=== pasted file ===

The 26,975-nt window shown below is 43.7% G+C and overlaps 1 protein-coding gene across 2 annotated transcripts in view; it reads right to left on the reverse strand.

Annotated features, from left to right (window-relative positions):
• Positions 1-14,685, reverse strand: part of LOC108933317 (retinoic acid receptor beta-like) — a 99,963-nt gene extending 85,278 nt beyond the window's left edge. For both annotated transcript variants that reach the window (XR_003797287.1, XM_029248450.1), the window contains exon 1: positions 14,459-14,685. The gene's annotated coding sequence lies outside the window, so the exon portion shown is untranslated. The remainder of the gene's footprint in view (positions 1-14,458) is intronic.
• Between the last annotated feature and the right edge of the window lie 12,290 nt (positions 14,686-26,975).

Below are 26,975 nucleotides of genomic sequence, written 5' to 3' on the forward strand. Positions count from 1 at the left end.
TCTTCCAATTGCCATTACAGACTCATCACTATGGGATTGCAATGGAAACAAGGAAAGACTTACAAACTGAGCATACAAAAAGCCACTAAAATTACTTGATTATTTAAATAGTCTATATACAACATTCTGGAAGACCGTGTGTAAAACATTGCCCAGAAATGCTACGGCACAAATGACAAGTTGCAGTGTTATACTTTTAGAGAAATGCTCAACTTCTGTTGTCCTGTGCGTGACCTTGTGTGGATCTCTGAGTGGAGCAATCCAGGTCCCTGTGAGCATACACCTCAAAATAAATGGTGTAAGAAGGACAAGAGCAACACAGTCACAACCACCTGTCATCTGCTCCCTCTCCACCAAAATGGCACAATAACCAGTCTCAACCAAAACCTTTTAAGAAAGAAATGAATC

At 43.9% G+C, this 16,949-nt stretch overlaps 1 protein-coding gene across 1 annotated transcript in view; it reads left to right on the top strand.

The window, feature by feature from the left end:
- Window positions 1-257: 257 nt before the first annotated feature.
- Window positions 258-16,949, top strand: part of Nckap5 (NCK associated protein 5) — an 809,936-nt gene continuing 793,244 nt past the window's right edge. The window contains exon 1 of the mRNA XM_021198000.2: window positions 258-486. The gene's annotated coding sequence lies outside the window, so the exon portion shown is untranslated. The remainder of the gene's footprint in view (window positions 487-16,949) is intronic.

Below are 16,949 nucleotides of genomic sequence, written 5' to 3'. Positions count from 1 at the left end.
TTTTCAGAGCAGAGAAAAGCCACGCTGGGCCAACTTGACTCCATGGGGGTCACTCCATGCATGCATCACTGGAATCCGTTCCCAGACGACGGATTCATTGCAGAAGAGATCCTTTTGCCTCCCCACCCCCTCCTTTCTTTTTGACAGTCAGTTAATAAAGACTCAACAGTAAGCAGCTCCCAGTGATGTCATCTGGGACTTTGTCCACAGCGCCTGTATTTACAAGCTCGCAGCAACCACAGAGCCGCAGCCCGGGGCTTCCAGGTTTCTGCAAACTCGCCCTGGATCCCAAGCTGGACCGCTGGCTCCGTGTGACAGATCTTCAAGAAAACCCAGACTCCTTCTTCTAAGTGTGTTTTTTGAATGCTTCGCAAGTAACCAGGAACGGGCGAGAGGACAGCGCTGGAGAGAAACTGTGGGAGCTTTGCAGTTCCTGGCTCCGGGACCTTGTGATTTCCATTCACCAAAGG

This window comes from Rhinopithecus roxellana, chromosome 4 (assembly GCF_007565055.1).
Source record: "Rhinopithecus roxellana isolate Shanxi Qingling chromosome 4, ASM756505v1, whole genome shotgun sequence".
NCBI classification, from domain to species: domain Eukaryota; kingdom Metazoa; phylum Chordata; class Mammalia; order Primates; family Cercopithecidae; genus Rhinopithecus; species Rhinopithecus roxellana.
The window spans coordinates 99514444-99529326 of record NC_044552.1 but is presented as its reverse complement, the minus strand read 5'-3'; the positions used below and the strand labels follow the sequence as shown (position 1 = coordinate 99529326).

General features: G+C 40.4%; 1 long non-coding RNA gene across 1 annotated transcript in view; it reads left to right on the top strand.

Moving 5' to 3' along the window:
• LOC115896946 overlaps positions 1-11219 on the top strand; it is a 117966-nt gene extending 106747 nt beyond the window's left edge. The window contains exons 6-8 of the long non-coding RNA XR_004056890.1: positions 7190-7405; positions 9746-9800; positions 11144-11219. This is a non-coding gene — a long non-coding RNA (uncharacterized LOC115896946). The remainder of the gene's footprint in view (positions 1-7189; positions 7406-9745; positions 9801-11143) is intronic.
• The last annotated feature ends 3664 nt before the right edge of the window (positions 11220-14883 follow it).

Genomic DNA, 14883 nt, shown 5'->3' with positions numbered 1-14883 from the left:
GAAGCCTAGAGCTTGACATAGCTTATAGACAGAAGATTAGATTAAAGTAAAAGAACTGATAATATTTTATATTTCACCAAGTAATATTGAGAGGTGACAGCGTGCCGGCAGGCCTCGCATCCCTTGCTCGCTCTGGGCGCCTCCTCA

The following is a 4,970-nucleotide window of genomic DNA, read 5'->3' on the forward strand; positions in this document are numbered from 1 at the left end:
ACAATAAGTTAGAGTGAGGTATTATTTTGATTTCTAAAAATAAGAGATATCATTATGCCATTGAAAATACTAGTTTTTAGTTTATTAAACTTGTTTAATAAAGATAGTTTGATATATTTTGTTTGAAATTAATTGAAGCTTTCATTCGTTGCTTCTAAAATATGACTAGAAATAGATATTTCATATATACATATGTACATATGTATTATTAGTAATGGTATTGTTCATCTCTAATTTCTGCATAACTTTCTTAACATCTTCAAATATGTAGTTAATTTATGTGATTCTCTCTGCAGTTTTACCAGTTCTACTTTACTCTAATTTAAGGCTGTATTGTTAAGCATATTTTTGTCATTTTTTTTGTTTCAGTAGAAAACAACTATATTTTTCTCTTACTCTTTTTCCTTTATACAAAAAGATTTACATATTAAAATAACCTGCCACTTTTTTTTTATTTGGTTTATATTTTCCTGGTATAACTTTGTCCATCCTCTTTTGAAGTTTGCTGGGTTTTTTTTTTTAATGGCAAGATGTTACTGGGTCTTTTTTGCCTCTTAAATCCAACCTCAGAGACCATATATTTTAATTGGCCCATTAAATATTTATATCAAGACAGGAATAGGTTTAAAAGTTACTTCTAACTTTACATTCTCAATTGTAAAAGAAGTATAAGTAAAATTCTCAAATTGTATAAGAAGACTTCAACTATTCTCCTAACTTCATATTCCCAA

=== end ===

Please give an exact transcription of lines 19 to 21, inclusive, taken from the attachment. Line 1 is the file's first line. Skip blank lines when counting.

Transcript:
• LOC115896946 overlaps positions 1-11219 on the top strand; it is a 117966-nt gene extending 106747 nt beyond the window's left edge. The window contains exons 6-8 of the long non-coding RNA XR_004056890.1: positions 7190-7405; positions 9746-9800; positions 11144-11219. This is a non-coding gene — a long non-coding RNA (uncharacterized LOC115896946). The remainder of the gene's footprint in view (positions 1-7189; positions 7406-9745; positions 9801-11143) is intronic.
• The last annotated feature ends 3664 nt before the right edge of the window (positions 11220-14883 follow it).

Genomic DNA, 14883 nt, shown 5'->3' with positions numbered 1-14883 from the left: